Prime Minister Stubb stressed that Finland will decide on NATO membership when the time is right.
“We’ll decide independently, on our own, ” said Stubb, in an interview on Yle TV1's Saturday morning show Ykkösaamu.
The prime ministerial interview follows on the heels of President Sauli Niinistö's meeting with political party chairs on Friday to discuss foreign and security policy with key party representatives. Some believe recent party spats and conflicting agendas spurred the presidential assembly.
Stubb said that he and President Sauli Niinistö share the same stance on Finland's foreign and security policy.
"The President of Finland directs Finland's foreign and security policy together with parliament and the Prime Minister directs Finland's EU politics. The President and I walk hand in hand on Finland's foreign policy, there are not two different political lines," said Stubb.
Stubb a NATO supporter
"I have always been a supporter of NATO membership, but now is not a good time," he said referring to the "current stormy weather." That weather includes the fractions within Finnish politics and the upcoming spring elections in Finland, as well as foreign and security policy issues such as Russia's political and financial difficulties, which are affecting Finland adversely.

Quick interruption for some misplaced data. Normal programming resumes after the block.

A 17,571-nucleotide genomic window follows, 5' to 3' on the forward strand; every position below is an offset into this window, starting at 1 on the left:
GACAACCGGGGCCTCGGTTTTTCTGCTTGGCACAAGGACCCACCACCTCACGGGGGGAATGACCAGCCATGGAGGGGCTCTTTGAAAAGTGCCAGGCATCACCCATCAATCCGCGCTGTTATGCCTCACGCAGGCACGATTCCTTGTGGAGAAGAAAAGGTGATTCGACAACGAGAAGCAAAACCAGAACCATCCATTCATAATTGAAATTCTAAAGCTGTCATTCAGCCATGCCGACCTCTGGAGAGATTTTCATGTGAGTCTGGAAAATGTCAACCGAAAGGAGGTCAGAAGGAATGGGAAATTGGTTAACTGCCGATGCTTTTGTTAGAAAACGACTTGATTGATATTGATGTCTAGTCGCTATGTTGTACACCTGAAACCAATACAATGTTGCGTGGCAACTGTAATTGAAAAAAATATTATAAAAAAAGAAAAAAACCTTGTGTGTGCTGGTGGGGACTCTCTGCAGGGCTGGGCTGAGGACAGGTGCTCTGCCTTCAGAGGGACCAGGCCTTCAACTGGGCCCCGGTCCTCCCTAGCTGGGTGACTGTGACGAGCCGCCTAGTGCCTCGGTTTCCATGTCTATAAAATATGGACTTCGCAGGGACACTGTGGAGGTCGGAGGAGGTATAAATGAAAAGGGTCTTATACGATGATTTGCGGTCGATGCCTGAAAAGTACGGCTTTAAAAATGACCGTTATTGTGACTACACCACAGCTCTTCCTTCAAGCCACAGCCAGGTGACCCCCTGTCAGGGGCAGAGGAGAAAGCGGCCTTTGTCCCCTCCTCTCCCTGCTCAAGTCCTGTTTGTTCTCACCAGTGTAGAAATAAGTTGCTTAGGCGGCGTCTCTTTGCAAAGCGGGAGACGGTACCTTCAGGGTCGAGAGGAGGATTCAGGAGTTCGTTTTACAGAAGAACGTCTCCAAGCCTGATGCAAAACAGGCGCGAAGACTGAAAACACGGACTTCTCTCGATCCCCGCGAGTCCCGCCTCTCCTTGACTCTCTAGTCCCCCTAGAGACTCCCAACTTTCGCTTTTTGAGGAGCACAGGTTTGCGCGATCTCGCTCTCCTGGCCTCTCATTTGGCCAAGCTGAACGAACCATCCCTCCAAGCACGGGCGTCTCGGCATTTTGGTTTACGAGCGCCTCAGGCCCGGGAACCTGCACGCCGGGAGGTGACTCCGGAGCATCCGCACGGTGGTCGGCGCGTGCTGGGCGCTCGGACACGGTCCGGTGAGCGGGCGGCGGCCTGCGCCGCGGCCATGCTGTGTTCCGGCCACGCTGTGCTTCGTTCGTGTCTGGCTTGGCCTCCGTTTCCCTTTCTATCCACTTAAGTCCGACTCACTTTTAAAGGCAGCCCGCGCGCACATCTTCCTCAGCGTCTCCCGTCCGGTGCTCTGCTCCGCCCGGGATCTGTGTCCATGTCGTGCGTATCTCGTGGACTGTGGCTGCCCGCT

"I would not speak of a NATO option – we will make the decision democratically when the time is right,” said Stubb. If Parliament is not able to reach a two-thirds majority consensus on the matter, then the matter will be voted on by the Finnish people, he said.
With regards to Russia, where the rouble has lost 15 percent of its value in the last week alone, Stubb said, "It's important that we have good relations with Russia. Its economy is unfortunately in chaos - and for trade and commerce that's especially worrying."
"Russia has not been successful in making necessary changes to update itself. It's leaning on old sources of energy such as fossil fuels and oil. It has fallen behind in the new global economy and is living as though it were still Soviet times, and the economic sanctions brought against Russia have had a negative impact," he said.
"For Finland, this very worrying as Russia is one of our largest trading partners along with Sweden and Germany," said Stubb.